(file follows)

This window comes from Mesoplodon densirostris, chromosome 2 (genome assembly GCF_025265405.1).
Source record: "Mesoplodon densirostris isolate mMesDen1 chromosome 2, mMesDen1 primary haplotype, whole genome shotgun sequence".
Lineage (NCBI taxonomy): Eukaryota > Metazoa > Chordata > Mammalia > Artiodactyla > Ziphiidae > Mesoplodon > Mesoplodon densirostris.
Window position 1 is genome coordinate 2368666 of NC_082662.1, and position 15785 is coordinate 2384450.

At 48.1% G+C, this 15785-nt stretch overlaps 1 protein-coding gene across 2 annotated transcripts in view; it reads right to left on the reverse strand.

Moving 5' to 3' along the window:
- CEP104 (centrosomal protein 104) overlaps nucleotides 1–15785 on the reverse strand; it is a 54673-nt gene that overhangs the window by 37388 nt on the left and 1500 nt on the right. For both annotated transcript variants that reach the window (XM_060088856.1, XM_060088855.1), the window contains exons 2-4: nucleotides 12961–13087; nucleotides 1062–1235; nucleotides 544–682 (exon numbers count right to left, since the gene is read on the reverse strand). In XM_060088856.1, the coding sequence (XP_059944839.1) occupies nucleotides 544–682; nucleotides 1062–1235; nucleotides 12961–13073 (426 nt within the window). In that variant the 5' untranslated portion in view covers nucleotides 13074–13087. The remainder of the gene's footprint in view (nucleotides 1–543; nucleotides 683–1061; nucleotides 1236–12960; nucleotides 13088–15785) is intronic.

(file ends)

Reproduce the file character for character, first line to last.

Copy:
This window comes from Mesoplodon densirostris, chromosome 2 (genome assembly GCF_025265405.1).
Source record: "Mesoplodon densirostris isolate mMesDen1 chromosome 2, mMesDen1 primary haplotype, whole genome shotgun sequence".
Lineage (NCBI taxonomy): Eukaryota > Metazoa > Chordata > Mammalia > Artiodactyla > Ziphiidae > Mesoplodon > Mesoplodon densirostris.
Window position 1 is genome coordinate 2368666 of NC_082662.1, and position 15785 is coordinate 2384450.

At 48.1% G+C, this 15785-nt stretch overlaps 1 protein-coding gene across 2 annotated transcripts in view; it reads right to left on the reverse strand.

Moving 5' to 3' along the window:
- CEP104 (centrosomal protein 104) overlaps nucleotides 1–15785 on the reverse strand; it is a 54673-nt gene that overhangs the window by 37388 nt on the left and 1500 nt on the right. For both annotated transcript variants that reach the window (XM_060088856.1, XM_060088855.1), the window contains exons 2-4: nucleotides 12961–13087; nucleotides 1062–1235; nucleotides 544–682 (exon numbers count right to left, since the gene is read on the reverse strand). In XM_060088856.1, the coding sequence (XP_059944839.1) occupies nucleotides 544–682; nucleotides 1062–1235; nucleotides 12961–13073 (426 nt within the window). In that variant the 5' untranslated portion in view covers nucleotides 13074–13087. The remainder of the gene's footprint in view (nucleotides 1–543; nucleotides 683–1061; nucleotides 1236–12960; nucleotides 13088–15785) is intronic.